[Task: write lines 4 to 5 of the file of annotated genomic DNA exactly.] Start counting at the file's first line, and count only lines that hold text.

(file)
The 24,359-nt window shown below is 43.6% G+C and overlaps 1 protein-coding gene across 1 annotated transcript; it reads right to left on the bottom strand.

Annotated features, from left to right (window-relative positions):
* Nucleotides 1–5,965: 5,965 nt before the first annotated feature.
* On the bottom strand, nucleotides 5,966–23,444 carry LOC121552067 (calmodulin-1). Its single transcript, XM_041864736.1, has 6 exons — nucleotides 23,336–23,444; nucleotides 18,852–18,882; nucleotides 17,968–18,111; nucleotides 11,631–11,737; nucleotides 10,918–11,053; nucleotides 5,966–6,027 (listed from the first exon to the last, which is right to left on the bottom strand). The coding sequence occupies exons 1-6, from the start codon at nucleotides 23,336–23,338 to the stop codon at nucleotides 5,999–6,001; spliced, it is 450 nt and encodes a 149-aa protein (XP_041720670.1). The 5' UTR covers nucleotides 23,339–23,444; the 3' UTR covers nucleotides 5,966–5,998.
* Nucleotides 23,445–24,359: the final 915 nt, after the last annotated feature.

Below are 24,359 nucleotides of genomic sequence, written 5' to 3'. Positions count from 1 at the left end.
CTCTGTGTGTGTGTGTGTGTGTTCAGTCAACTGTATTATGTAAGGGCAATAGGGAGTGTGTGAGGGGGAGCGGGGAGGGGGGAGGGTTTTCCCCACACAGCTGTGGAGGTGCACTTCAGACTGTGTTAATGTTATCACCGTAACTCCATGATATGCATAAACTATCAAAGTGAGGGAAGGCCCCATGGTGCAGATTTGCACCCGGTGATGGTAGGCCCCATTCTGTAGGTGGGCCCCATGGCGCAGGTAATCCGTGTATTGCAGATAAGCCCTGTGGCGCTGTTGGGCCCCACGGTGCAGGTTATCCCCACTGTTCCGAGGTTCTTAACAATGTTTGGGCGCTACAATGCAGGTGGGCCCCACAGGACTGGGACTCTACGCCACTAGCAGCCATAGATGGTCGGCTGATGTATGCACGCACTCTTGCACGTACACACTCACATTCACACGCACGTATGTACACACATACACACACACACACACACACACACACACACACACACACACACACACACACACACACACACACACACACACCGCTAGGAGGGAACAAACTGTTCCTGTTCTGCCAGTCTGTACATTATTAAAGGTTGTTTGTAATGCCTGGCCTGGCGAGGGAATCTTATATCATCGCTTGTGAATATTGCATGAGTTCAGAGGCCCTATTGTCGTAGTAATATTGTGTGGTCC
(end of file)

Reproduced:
* On the bottom strand, nucleotides 5,966–23,444 carry LOC121552067 (calmodulin-1). Its single transcript, XM_041864736.1, has 6 exons — nucleotides 23,336–23,444; nucleotides 18,852–18,882; nucleotides 17,968–18,111; nucleotides 11,631–11,737; nucleotides 10,918–11,053; nucleotides 5,966–6,027 (listed from the first exon to the last, which is right to left on the bottom strand). The coding sequence occupies exons 1-6, from the start codon at nucleotides 23,336–23,338 to the stop codon at nucleotides 5,999–6,001; spliced, it is 450 nt and encodes a 149-aa protein (XP_041720670.1). The 5' UTR covers nucleotides 23,339–23,444; the 3' UTR covers nucleotides 5,966–5,998.
* Nucleotides 23,445–24,359: the final 915 nt, after the last annotated feature.